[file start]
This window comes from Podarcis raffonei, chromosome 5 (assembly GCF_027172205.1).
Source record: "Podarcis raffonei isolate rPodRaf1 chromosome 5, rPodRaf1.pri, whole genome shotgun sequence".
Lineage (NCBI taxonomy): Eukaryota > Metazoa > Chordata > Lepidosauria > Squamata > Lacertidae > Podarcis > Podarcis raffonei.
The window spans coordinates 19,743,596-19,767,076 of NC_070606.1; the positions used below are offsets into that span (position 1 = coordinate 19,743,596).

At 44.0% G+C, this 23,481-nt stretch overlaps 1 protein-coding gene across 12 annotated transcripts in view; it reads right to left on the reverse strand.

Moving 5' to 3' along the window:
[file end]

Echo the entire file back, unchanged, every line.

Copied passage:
This window comes from Podarcis raffonei, chromosome 5 (assembly GCF_027172205.1).
Source record: "Podarcis raffonei isolate rPodRaf1 chromosome 5, rPodRaf1.pri, whole genome shotgun sequence".
Lineage (NCBI taxonomy): Eukaryota > Metazoa > Chordata > Lepidosauria > Squamata > Lacertidae > Podarcis > Podarcis raffonei.
The window spans coordinates 19,743,596-19,767,076 of NC_070606.1; the positions used below are offsets into that span (position 1 = coordinate 19,743,596).

At 44.0% G+C, this 23,481-nt stretch overlaps 1 protein-coding gene across 12 annotated transcripts in view; it reads right to left on the reverse strand.

Moving 5' to 3' along the window: